Forearm Median Antibrachial Cutaneous (or median nerve)

The third nerve in the hand, is also the last nerve in the forearm. It does however, go through several name changes along the way. Each name change corresponding with an additional influx of tributaries.

This nerve runs down the middle ofthe arm, as two branches. One, ulnar branch, digs deep into the middle of the arm, and collects sensory filaments from the middle of the back. It provides all sensory data for the back of the forearm.

The second branch of the median, the volar branch, is a little different. It is a surface nerve, and sends filaments into the far outside ofthe arm, where the ulnar nerve is. These filaments co-ordinate with the ulnar filaments present there, with some data interchange taking place.

Forearm Recap

As with the hand, there are only three nerve channels of consequence for both sensory and motor data: ulnar, radial and median. Each gets substantually thicker as it flows up the arm, gaining thousands of filament nerves and smaller branches. However, each keeps mostly to descrete areas of the arm, and is responsible for muscle control only in that area. Likewise, the sensory channels are fairly narrow, and save for the volar median, they do not interact.

Upper Arm

Everything from the shoulder, to the elbow inclusive, constitutes the upper arm.

*Note: Shoulder area torso nerves are not considered as part of the arm.


Modified from an original Public Domain Image from the 20th U.S. edition of Gray's Anatomy of the Human Body, originally published in 1918

Upper arm Dorsal Branch (or ulnar nerve)

The dorsal branch of the ulnar nerve continues up past the elbow, and slowly wraps round. No longer on the outside of the arm, it dips inside, below the skin. This nerve passes under the elbow, creating the funny bone. If struck, this is the nerve that creates the funny bone sensation.

Filaments are next seen interacting with the sensory system on the inside of the arm above the elbow, flowing into the armpit, before disappearing into the torso. There, it enters the spine at the seventh and eighth cervican nerve bunches splitting from the spinal cord, at the base of the neck, as well as the first thorasic nerve, splitting from the spinal cord at the top of the torso.

Upper arm Posterior cord (or radial nerve)

The posterior cord is another new name given to the radial nerve, as it too largely disappears from view. The posteriod cord runs up the muscle on the outside of the upper arm, to about midway. It then drops under the surface, and joins the dorsal branch in emerging in the triangle of bone at the armpit. From there, it connects to the fifth, sixth, seventh, and eighth cervican nerve bunches splitting from the spinal cord, at the base of the neck, as well as the first thorasic nerve, splitting from the spinal cord at the top of the torso.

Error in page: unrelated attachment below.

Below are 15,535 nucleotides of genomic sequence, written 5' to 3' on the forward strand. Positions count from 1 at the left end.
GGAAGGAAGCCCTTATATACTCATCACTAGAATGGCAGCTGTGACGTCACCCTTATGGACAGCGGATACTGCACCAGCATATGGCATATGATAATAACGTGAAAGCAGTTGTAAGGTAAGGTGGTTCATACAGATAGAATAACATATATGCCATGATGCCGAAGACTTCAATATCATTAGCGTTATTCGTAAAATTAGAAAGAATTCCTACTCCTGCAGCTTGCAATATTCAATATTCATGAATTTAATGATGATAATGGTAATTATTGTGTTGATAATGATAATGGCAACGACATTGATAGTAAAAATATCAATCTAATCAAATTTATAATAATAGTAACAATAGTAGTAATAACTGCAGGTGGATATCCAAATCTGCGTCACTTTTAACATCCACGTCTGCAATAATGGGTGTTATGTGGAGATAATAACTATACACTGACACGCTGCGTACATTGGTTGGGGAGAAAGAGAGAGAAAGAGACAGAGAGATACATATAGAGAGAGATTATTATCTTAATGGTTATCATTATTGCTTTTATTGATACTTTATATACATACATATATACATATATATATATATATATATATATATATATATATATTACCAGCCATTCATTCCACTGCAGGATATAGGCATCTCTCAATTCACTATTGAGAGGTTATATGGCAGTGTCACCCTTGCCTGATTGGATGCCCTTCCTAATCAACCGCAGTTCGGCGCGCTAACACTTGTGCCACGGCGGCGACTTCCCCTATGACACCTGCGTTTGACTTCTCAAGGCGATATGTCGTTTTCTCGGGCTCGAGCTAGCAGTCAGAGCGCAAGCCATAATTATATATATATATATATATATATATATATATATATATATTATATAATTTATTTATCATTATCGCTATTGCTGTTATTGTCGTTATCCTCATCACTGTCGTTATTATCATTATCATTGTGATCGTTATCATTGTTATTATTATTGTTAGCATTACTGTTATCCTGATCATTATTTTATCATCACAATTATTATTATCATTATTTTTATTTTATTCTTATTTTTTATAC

Upper arm Superior lateral cutaneous nerve (or radial nerve)

A second section of the radial nerve. As the main section, the posterior cord, entersthe body, this branches off, and flows to the skin covering the top of the upper arm, just below the shoulder. Avoiding any joints, this section of nerve deals solely with sensory data in a band that completely circumnavigates the skin - coloured blue, in the diagram at the top of this resource.

Upper arm Medial cord (median nerve)

The medial cord rises to the top of the arm, passing through the armpit with the other nerves, and joining with the eighth cervican nerve bunch splitting from the spinal cord, at the base of the neck, as well as the first thorasic nerve, splitting from the spinal cord at the top of the torso.

Upper arm Recap

The upper arm is where the arrangement changes slightly. Still the same three nerve sheaths controlling every aspect, with branches drifting arcoss the arm. The shoulder itself is controlled by the chest nerves more than anything else. However, all arm nerves go through the triangular mesh of muscle and bone under the armpit, and all connect to the spinal cord at the same nerve branchings:

Fifth, sixth, seventh, and eighth cervican nerve bunches splitting from the spinal cord, at the base of the neck, as well as the first thorasic nerve, splitting from the spinal cord at the top of the torso.

Closing Statement

This is simply an introductory resource. It has skipped over much detail, and has - not by chance - ignored medical terminology and for the most part, specific structures in the arm's anatomy.

The purpose ofthis resource is not to go into depth, but rather to provide a non-anatomy-based starting point into how the nerves of the arm interact, and control our sensation. Motor control is mentioned, but is not seen as important within the scope of this, except to describe how specific nerves divide up a joint.

It is hoped that this and other resources, at varying levels of detail and depth, will be of aid to the target audience. That is to say, those working to replace natural organs with artificial, or virtual.

References

Gray's Anatomy: The Anatomical Basis of Medicine and Surgery, 39th edition (2004), 1600 pages, Churchill-Livingstone, ISBN 0-443-07168-3

Gray's Anatomy: The Anatomical Basis of Clinical Practice, 20th edition (for image use, see 39th edition for text)

Imagery of the anatomy of the hand, University of Michegan

Anatomy Tables - Nerves, University of Michegan

Further Reading

PreventDisease - Musculoskeletal Atlas

The Spinal Cord - VWN

Staff Comments